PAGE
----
Getting started with report writing
Get the content right
The content of a report is dictated by the structure of your paper, unlike an essay where you make decisions about structure and argument. Each section of the report has a distinct purpose in the overall paper. The way it is written is clearly defined.
1. Questions to ask yourself
To ensure that you are planning and writing the correct content for your report:
- Is the format of the report pre-defined?
- What are the departmental requirements?
- Has your tutor told you the type of report you are expected to write?
- How much ‘freedom’ do you have to decide on the content?
- Can you get examples of previous reports?
- Are there industry standards for reports in your subject?
Available and useful sources to you could be:
- Your own tutor
- Other lecturers
- Your own reflection
- Source material in the library
- Source material on the Internet
2. Do the ground work
The work for a report is mostly done in advance. You are reporting on the work you have done. The work will be determined by:
a) the subject you are studying;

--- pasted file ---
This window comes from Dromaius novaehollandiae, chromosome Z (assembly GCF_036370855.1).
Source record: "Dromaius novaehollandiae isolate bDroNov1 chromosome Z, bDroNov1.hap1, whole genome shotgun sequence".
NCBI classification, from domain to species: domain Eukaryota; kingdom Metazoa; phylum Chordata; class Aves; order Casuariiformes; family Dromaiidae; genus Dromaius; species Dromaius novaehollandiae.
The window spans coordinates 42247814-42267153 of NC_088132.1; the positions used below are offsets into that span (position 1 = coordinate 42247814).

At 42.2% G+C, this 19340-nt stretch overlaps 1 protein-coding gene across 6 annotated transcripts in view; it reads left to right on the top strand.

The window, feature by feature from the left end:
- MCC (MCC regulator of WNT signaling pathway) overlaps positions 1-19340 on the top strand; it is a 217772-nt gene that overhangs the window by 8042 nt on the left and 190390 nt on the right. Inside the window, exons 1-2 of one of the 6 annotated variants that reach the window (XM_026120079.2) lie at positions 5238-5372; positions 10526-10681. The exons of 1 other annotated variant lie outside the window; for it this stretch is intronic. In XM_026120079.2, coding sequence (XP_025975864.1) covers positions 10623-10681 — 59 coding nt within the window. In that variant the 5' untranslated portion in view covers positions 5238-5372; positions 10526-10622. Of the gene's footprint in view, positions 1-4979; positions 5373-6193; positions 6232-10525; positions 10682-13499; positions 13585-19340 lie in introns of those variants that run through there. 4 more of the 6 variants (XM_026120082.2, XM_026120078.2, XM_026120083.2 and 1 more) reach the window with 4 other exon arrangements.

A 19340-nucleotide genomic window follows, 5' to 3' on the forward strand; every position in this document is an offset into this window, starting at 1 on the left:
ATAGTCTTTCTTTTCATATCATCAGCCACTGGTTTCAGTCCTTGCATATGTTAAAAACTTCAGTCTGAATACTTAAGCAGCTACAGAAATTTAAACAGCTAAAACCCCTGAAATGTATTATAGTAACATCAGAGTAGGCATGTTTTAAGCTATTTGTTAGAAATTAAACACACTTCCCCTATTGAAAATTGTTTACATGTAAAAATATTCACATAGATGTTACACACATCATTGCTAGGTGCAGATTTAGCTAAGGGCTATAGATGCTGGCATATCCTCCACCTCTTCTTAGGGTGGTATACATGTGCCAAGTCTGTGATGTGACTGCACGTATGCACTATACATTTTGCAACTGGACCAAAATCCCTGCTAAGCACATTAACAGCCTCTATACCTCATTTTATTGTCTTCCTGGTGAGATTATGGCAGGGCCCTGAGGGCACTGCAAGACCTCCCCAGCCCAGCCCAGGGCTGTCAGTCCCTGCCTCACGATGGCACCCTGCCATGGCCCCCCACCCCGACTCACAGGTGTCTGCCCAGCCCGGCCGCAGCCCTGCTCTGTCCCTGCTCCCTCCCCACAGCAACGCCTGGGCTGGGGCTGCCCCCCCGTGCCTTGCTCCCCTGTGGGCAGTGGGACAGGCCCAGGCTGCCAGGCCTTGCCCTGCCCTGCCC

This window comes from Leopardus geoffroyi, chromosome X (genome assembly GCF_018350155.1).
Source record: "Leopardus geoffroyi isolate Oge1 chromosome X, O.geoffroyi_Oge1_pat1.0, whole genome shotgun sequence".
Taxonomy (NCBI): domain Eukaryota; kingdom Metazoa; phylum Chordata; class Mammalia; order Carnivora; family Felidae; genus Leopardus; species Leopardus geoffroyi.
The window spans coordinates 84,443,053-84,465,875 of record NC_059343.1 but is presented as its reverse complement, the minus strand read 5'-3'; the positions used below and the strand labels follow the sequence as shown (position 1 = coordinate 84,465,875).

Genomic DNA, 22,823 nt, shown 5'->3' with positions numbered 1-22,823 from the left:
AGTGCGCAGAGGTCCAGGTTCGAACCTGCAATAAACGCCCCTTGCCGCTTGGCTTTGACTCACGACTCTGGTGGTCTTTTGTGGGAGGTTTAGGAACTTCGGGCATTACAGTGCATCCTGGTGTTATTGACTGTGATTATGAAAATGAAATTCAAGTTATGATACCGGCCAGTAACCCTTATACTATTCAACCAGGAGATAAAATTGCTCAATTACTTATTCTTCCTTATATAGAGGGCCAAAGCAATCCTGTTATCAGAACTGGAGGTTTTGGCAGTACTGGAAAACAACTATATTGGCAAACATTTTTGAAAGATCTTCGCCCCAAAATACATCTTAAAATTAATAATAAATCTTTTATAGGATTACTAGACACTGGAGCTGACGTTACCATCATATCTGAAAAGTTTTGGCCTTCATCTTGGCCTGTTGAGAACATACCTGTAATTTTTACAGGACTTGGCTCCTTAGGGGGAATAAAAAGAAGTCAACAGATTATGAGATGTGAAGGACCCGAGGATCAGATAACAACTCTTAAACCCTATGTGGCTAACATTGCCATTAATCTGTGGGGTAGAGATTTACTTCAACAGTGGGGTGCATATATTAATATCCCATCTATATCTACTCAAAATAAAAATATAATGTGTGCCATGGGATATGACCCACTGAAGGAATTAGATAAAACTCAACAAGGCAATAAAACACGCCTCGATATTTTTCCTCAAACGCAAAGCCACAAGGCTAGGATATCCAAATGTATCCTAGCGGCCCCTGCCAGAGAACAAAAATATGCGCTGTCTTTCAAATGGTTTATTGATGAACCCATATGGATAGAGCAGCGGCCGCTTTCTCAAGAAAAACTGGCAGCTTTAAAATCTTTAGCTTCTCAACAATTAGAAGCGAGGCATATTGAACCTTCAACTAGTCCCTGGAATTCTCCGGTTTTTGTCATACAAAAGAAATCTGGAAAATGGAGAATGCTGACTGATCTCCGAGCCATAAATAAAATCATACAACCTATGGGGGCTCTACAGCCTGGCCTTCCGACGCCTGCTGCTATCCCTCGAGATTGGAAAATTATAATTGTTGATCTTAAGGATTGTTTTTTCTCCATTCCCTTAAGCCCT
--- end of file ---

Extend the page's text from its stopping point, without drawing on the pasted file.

b) the purpose of the research activity.
Consider which of the activities below apply to your current project:
- Analyse an existing case or problem
- Create a set of test conditions to examine
- Observe conditions or behaviour in a natural environment
- Conduct surveys
- Conduct interviews
- Conduct experiments
All analysis, evaluation, discussion, comparison to theory, conclusions and recommendations arise from the work that you carry out in advance of the report writing process.
Can you now state clearly whether the work you have done (and its results) proves your hypothesis or not; fulfils your aims or not?
3. Keep accurate records of research activities and results
4. How to write well
- Write with the reader in mind – what can I do to make it easy for the reader to understand?
- Don’t over complicate – state things as simply as possible.
- Keep the report as short as possible- don't be too wordy.
- Be objective – report precisely and evaluate as fairly as you can.
- Generally, write in the third person – avoid using ‘I’ (check with your tutor for guidance).
- Use the correct diagram, table or illustration in the correct place for the reader, with the correct label.
The Writing Strategies chapter also covers: